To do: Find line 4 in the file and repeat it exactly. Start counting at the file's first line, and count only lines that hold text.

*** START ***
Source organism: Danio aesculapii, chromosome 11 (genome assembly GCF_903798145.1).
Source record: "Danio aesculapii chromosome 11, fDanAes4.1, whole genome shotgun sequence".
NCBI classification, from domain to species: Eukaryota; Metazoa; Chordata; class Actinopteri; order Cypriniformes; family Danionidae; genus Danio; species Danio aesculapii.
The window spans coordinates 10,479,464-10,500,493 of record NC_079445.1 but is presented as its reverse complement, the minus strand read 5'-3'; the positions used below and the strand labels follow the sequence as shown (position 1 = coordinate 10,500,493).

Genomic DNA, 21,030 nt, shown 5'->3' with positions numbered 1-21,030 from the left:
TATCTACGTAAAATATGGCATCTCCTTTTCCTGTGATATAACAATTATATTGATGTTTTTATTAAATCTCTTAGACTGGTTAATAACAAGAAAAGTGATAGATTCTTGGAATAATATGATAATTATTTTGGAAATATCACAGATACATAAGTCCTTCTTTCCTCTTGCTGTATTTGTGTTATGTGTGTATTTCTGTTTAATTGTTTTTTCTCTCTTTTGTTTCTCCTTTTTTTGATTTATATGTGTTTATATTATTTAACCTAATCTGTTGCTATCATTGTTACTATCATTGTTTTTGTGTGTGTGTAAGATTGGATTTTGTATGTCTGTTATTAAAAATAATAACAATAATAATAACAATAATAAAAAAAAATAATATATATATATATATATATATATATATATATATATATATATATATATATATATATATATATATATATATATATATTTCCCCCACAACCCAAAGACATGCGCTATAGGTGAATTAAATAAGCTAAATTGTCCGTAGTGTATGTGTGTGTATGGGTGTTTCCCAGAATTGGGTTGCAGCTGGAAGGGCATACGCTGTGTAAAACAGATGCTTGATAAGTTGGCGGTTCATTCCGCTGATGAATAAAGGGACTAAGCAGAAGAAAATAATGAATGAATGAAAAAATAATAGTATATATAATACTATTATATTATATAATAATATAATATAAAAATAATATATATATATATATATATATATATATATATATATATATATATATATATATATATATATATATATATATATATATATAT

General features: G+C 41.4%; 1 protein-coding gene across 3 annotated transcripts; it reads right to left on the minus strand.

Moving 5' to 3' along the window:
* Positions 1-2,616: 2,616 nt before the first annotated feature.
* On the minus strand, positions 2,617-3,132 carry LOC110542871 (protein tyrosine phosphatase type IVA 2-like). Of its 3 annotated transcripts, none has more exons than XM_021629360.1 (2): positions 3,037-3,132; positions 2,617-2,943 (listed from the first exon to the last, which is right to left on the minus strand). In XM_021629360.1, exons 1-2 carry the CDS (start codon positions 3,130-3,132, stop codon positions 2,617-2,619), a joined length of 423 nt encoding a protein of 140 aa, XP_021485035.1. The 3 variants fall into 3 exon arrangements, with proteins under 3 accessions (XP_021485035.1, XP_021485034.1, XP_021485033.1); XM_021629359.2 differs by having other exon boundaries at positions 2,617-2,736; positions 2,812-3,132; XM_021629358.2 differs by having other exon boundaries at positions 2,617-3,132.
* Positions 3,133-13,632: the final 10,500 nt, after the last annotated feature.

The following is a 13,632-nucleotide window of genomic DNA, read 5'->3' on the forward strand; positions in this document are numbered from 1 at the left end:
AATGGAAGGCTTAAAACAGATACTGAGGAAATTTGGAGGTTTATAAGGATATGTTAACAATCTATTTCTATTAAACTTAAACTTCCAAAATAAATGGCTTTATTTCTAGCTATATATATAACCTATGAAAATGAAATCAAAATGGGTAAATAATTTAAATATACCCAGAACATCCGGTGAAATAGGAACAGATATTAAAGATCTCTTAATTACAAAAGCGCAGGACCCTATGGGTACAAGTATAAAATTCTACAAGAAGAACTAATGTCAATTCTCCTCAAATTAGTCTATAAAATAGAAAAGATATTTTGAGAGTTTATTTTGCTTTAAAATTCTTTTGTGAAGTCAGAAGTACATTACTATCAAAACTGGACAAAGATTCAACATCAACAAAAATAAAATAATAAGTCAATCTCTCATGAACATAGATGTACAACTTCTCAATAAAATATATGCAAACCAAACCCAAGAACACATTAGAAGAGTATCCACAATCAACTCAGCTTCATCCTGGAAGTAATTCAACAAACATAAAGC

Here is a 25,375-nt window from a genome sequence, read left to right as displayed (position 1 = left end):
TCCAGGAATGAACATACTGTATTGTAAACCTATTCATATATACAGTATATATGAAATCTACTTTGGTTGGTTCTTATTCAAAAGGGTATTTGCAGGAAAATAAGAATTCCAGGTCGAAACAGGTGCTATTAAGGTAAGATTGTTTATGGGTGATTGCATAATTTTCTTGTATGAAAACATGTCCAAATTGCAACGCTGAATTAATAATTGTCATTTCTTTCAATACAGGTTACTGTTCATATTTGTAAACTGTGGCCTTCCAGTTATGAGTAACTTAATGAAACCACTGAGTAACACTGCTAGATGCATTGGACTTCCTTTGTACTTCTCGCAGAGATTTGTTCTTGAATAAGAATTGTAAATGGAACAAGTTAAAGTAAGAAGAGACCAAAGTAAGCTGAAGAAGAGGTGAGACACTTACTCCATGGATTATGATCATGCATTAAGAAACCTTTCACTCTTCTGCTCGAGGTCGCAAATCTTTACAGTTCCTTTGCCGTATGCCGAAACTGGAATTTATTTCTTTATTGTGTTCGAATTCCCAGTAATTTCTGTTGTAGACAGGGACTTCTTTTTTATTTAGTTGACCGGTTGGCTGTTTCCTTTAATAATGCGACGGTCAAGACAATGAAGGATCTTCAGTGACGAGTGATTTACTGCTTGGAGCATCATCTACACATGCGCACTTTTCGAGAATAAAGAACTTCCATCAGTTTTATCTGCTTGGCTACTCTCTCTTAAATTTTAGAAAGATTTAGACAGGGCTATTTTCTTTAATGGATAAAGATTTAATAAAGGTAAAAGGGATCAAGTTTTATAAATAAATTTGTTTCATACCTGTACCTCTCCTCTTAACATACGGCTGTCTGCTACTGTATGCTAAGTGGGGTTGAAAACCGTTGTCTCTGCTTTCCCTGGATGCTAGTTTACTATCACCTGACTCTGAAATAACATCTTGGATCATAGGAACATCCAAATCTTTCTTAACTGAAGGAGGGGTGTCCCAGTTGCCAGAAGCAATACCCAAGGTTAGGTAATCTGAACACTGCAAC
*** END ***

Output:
The window spans coordinates 10,479,464-10,500,493 of record NC_079445.1 but is presented as its reverse complement, the minus strand read 5'-3'; the positions used below and the strand labels follow the sequence as shown (position 1 = coordinate 10,500,493).